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Early Italian Painters

( Originally Published 1913 )

Cimabue, whose dates are uncertain, but are approximately 1240-1302, has long been called the Father of Italian painting. At least we may say that his work marks a breaking away from the old Byzantine style. His famous Madonna and Child is not particularly attractive to us today, and yet the picture provoked great admiration when it was produced. We read that the Florentines formed a procession to accompany its removal from the artist's studio to the Church, and that the occasion was one of joyful thanksgiving.

The picture preserved many Byzantine characteristics: the face was still long and melancholy, the hands long and stiff, the eyes aslant; nevertheless beyond all this the face bore an ex pression; this at least was new. In contrast to wooden, blank faces, this conveyed a sense of humanity. The artist had also loosened the draperies a little, and the figure was better proportioned.

However, Cimabue was destined to be far eclipsed by his pupil, Giotto, in whose later work it is indeed impossible to find traces of the master's influence. A story for centuries perpetuated relates that as the courtly Cimabue was riding in the country one day he came upon a shepherd lad, so engaged in sketching one of his sheep on a huge stone that he remained unaware of the stranger's presence. Recognizing the boy's native talent, Cimabue sought out the father and gained permission to take Giotto back to Florence with him to study his art. So rapid was the pupil's progress that he soon surpassed his teacher.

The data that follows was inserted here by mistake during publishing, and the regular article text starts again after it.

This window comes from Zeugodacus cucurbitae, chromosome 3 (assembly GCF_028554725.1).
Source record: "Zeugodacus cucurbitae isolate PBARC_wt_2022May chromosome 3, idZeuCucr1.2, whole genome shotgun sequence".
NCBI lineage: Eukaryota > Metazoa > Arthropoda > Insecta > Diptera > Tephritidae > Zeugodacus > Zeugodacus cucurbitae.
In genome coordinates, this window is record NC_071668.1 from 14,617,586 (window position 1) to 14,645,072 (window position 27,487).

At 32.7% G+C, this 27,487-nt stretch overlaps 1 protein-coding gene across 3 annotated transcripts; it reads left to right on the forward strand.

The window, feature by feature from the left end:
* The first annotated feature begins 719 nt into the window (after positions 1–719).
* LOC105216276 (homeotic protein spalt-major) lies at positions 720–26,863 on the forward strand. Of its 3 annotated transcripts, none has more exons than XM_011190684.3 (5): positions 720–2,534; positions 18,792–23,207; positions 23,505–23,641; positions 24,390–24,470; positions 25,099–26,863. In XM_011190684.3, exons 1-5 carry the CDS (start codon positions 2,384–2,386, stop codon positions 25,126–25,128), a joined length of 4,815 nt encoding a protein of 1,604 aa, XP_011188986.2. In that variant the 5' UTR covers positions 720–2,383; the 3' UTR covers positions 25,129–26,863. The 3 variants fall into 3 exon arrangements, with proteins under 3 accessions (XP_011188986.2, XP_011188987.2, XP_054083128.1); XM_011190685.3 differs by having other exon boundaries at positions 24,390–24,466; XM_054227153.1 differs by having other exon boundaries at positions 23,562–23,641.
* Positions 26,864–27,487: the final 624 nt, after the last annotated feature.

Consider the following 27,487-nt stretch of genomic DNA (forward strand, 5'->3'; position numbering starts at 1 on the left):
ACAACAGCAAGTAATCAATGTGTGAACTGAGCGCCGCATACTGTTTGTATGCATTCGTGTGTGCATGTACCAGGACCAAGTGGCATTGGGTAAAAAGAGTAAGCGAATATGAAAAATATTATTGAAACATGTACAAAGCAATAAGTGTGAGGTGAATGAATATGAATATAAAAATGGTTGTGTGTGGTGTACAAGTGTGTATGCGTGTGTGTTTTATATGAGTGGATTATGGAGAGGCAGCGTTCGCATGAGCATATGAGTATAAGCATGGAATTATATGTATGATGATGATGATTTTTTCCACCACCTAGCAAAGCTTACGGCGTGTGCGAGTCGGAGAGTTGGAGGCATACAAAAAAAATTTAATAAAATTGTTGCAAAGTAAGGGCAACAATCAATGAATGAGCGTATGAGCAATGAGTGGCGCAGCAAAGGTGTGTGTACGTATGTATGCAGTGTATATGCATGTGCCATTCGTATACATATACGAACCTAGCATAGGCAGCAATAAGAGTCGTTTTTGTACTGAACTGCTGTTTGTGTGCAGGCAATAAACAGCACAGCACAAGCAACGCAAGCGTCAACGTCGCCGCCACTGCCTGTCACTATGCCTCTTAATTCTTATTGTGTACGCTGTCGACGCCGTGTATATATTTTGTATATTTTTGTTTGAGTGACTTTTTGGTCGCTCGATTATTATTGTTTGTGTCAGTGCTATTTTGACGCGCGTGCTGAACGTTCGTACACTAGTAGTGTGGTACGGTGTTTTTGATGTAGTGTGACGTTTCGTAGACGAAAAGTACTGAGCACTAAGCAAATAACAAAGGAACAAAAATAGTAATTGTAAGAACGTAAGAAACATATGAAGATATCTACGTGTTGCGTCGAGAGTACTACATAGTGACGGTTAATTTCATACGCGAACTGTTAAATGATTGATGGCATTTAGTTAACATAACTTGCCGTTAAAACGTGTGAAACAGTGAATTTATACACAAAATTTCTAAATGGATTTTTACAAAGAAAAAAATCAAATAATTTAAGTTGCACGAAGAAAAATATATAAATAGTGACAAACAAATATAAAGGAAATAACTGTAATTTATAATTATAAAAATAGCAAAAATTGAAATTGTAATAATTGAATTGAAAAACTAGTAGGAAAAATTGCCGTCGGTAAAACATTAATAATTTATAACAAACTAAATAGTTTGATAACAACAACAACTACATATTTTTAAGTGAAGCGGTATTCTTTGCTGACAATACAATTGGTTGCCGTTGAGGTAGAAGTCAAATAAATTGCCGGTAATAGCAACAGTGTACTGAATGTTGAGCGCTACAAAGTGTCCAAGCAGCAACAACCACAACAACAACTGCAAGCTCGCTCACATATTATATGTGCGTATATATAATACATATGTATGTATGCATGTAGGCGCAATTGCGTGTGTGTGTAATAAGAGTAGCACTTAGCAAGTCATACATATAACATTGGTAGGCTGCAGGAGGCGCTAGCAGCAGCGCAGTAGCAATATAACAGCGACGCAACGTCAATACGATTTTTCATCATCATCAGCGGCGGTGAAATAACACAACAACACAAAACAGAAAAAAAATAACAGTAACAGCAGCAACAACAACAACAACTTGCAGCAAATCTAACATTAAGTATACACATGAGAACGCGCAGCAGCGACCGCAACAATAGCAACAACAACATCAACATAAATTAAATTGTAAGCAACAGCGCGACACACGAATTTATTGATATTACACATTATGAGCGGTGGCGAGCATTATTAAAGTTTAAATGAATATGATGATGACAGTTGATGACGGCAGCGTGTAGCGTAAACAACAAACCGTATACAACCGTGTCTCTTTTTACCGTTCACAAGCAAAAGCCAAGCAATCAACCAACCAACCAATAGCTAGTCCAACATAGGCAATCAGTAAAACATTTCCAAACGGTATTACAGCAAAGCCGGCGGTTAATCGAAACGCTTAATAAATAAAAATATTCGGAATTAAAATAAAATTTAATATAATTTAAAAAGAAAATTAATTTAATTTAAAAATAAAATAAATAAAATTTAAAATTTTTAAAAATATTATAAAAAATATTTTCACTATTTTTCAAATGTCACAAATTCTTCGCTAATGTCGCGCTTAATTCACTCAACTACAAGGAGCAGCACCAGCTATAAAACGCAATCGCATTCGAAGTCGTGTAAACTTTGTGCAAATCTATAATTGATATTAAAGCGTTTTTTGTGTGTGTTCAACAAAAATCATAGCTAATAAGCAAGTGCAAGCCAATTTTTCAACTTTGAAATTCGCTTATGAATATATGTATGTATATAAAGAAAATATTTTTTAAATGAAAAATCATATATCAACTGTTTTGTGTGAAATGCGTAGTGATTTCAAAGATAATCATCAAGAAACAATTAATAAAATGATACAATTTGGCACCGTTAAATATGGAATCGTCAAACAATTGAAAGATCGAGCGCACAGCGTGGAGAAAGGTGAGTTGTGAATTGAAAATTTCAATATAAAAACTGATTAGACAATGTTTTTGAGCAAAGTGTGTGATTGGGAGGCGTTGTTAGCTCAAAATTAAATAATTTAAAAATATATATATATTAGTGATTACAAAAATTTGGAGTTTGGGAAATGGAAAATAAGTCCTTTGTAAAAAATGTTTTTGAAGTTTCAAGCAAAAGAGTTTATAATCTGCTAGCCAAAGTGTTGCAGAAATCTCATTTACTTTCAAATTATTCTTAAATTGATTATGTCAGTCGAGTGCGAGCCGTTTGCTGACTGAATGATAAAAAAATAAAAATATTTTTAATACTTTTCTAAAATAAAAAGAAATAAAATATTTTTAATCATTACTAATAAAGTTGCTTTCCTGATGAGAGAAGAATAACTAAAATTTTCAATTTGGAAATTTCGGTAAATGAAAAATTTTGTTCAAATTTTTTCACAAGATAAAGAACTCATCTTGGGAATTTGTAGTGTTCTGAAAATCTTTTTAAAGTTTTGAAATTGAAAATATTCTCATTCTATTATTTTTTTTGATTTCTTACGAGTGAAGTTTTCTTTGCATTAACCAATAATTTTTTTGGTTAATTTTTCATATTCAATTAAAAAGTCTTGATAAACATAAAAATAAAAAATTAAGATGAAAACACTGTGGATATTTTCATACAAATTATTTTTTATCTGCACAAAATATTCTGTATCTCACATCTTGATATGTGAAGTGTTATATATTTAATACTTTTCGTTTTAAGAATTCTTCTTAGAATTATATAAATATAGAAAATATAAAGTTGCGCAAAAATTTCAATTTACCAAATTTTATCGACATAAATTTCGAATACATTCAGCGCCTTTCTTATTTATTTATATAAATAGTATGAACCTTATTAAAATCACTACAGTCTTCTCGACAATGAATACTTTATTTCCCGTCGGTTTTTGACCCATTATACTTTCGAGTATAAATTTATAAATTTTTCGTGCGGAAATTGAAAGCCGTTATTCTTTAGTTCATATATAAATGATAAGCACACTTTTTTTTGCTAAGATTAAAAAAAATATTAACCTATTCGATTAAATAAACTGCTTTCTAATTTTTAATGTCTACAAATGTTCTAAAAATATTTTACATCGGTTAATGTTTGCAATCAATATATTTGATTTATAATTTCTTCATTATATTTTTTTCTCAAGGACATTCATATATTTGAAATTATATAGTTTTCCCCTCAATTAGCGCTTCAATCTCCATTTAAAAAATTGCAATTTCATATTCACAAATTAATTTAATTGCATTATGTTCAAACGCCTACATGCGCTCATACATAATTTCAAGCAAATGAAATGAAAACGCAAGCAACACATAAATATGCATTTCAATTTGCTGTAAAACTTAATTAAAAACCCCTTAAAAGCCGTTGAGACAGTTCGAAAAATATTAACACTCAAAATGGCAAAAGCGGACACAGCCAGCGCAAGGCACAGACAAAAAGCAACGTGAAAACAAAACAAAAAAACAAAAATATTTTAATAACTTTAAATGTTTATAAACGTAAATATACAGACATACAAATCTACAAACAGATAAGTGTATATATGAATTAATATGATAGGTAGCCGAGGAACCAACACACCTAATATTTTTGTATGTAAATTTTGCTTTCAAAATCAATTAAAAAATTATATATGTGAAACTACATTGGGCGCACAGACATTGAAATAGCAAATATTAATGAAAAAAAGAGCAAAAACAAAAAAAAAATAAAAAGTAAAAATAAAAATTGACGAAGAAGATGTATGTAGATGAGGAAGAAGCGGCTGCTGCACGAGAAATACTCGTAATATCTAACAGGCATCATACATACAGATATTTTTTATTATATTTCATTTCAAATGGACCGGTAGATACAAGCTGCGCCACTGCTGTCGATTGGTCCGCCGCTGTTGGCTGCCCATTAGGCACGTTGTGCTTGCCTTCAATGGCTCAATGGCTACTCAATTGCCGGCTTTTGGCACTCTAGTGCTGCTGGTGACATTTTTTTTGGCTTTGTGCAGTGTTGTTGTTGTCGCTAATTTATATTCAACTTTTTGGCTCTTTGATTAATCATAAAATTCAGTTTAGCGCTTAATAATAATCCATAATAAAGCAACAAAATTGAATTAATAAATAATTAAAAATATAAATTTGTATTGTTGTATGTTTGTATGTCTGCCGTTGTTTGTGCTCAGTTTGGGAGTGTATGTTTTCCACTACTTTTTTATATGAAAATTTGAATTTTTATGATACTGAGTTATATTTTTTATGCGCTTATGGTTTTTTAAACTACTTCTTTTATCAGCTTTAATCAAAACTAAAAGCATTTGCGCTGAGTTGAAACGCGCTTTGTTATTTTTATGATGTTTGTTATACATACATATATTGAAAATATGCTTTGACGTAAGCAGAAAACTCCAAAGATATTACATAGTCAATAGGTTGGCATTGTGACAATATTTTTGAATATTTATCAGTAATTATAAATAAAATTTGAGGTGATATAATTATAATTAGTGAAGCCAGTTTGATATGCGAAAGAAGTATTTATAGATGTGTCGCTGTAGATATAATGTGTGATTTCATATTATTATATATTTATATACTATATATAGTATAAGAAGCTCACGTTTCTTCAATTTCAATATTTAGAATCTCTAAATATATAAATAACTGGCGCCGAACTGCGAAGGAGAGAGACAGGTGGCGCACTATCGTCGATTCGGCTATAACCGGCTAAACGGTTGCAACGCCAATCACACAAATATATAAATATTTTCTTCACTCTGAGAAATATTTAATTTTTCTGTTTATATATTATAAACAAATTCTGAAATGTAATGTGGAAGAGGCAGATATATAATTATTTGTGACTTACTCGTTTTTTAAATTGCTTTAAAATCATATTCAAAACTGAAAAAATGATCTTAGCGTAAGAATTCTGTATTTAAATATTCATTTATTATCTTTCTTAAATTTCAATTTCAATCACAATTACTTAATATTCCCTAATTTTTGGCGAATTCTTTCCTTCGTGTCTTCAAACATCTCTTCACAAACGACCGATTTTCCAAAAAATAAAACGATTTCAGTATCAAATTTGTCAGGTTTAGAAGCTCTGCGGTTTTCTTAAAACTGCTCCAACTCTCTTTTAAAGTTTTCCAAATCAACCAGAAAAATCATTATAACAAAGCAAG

During his early years Giotto continued painting in Florence, where he came in touch with the work of many artists. From them he appears to have learned what to avoid, perhaps, for his pictures show little imitation. When he was about thirty years of age Pope Boniface VIII., needing painters for the decoration of St. Peter's, sent messengers to Florence to ascertain what were Giotto's abilities. Told that the Pope wished a specimen of his work, it is said that Giotto seized -t brush and with one skilful stroke described a perfect circle. This he gave the messenger without a word. Either for his skill or daring, the Pope ordered him to come to Rome, where for some time he was occupied. Unfortunately little of the work he did here remains.

Some of Giotto's most masterly painting is to be seen today in the Upper and Lower Churches of Assisi.

Assisi will be remembered as the home of St. Francis. During his life St. Francis had been dearly loved, and after his death his followers were anxious to raise a fitting memo rial to his memory. The Lower Church was founded as early as 1228, and was built as the repository for the saint's remains. In 1230 the body of St. Francis was entombed there. The Upper Church, above the first, was founded in 1253. The frescoes of these two churches illustrate Italian painting during the first century of its development.